- Do you personally think Java will someday go out of fashion? If yes, what is the most likely language/framework to replace Java?
Koray Gecici, an expert developer from the Proxify network, shared his thoughts on my inquiries.
He said that Java is best used for backend development. “There are lots of open source libraries that make it easy to develop scalable and reliable backend applications, including microservice architecture”, Koray pondered.
Regarding project Loom, here’s what Koray had to say.
“In general, concurrency is hard for developers. When we think of today's transaction counts, the traditional threading model is not enough to handle millions of requests. To overcome this problem, we are developing using the microservice architecture and in case of load, we are able to increase nodes. But this approach is costly according to the model that Loom offers. With the same amount of CPU reducing context switching, we will be able to handle more requests per transaction.”
How about future-proofing the already “ancient” Java language? Is there any merit to the notion that Java will eventually go out of fashion?
Koray ended with a bang. “In the long run, yes. But since there is a huge existing codebase, developers will be able to find jobs”, he laughed. “Like mainframe”, Koray laughed again.
“Python and various AI frameworks would (eventually) replace Java”, Koray concurred.
Meanwhile, another developer was also ready to chime in on the matter. Yusuf Yigit is a senior software developer specializing in Java, Spring Boot, Microservices, and more languages/frameworks.
“Java is a very capable and broadly used programming language. JVM makes the Java platform independent. In this way, Java can be used for creating almost every kind of application, from microcontroller IoT to large enterprise systems.”
He then proceeded to shed some light on Loom, the project that looks to upgrade Java to modern-era programming.
“Threads are the essential parts of the Java concurrency world. To this day, before project Loom, Java threads were using comparably more resources to work in the operating system. With project Loom, threads will become more lightweight and consume fewer resources. This will result in a high-throughput, lightweight concurrency model in Java”, Yusuf said.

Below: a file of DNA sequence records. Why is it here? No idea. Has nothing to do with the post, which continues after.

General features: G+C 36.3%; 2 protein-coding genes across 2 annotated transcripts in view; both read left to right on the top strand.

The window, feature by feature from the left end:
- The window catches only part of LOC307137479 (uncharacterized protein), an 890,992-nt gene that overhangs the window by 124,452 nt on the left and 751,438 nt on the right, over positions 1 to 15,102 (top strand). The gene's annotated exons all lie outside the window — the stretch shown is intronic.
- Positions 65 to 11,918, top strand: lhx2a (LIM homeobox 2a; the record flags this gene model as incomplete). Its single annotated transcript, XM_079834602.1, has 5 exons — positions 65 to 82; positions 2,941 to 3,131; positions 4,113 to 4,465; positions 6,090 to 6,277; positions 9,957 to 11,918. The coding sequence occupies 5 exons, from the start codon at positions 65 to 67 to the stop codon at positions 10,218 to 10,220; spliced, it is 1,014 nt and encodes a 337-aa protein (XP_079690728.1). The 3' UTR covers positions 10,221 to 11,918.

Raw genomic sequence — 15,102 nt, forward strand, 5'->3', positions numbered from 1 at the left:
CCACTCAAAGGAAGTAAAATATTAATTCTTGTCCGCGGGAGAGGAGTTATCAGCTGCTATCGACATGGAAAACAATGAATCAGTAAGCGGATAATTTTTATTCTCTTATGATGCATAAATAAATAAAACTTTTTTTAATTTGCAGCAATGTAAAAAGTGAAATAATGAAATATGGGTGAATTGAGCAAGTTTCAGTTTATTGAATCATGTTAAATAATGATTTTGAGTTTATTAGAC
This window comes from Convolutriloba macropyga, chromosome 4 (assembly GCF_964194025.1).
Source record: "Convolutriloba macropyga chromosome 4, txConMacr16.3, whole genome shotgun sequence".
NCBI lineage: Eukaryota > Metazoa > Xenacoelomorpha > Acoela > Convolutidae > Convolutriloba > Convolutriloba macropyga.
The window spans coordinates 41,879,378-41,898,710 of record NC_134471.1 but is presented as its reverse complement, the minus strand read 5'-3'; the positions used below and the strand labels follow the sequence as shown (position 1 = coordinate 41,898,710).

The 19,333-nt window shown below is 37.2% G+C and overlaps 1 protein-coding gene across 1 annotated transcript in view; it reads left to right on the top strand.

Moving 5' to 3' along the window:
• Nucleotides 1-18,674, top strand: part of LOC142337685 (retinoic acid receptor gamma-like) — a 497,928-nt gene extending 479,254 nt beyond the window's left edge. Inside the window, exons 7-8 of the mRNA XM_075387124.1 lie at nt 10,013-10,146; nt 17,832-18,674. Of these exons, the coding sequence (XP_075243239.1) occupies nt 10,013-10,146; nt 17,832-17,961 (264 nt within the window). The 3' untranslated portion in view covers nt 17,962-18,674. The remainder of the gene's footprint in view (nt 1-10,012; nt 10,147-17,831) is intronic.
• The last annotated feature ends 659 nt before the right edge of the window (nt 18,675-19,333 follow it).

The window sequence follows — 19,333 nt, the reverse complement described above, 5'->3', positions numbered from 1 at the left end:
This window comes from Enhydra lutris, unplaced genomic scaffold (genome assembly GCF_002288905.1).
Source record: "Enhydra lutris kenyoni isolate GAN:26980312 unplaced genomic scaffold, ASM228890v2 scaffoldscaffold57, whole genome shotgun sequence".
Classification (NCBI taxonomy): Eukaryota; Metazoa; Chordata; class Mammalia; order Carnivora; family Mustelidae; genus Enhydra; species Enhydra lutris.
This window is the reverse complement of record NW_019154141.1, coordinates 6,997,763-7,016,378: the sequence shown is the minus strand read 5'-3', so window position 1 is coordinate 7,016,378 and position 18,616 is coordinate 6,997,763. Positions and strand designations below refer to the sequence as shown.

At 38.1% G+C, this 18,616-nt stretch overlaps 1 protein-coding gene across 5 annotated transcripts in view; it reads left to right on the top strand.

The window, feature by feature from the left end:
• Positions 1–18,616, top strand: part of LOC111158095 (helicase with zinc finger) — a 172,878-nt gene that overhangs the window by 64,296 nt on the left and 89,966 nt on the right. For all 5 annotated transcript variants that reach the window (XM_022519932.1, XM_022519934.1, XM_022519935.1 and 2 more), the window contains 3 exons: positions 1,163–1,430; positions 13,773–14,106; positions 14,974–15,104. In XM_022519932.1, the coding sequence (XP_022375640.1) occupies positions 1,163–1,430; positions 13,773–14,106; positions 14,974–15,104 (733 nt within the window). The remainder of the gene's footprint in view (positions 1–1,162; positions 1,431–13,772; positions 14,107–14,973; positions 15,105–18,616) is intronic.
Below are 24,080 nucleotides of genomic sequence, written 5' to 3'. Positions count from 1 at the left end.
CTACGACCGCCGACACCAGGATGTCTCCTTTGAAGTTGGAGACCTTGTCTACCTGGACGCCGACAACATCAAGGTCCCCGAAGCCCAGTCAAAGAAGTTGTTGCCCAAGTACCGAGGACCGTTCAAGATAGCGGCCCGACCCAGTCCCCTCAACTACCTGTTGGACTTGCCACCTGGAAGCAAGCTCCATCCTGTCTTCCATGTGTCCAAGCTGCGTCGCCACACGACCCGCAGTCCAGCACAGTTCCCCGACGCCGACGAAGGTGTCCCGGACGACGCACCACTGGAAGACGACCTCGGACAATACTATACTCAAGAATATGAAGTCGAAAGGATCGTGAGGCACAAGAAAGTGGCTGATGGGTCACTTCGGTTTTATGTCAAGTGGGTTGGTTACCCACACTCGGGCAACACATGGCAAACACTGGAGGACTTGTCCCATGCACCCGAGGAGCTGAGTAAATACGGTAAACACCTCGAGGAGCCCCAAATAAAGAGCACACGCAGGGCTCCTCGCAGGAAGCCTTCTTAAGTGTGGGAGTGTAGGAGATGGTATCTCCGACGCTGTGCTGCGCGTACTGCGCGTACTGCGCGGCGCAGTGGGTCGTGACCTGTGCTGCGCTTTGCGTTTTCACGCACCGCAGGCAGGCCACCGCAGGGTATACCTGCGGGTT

But, is Java going out of fashion? Yusuf doesn’t think so:
“In the near future I don't expect any other language to replace Java, or more precisely other JVM languages. As a high level language and a good evolution of the framework (beside backward compatibility), Java will remain the most used language worldwide. But I am thrilled by newly created languages like Go and Rust.”
Top soft skills Java developers should have
The most important soft skills a Java developer should have are as follows:
Communication: Being able to successfully summarize different ideas and communicate them to their coworkers, superiors, and clients is the number one soft skill a prospective employee should have.
Bad communication reduces the effectiveness of people, reduces productivity, and leads to unwanted friction between team members down the road. If you’re hiring Java developers, especially project leads, then picking someone with good communication skills is vital for the project's future success.
Organization: A highly skilled Java dev should know the importance of good organizational abilities. Mostly this would translate into writing and documenting quality code, including working with the most popular version control systems GitHub or GitLab. Sometimes, however, candidates will need to combine these resources with other project management tools to facilitate their workload in an efficient manner.
Working in a team: People that jibe well can do much more than those who always bicker with each other. Needless to say, teamwork is an important skill that quality Java developers should have mastered by the time they are ready to tackle bigger projects.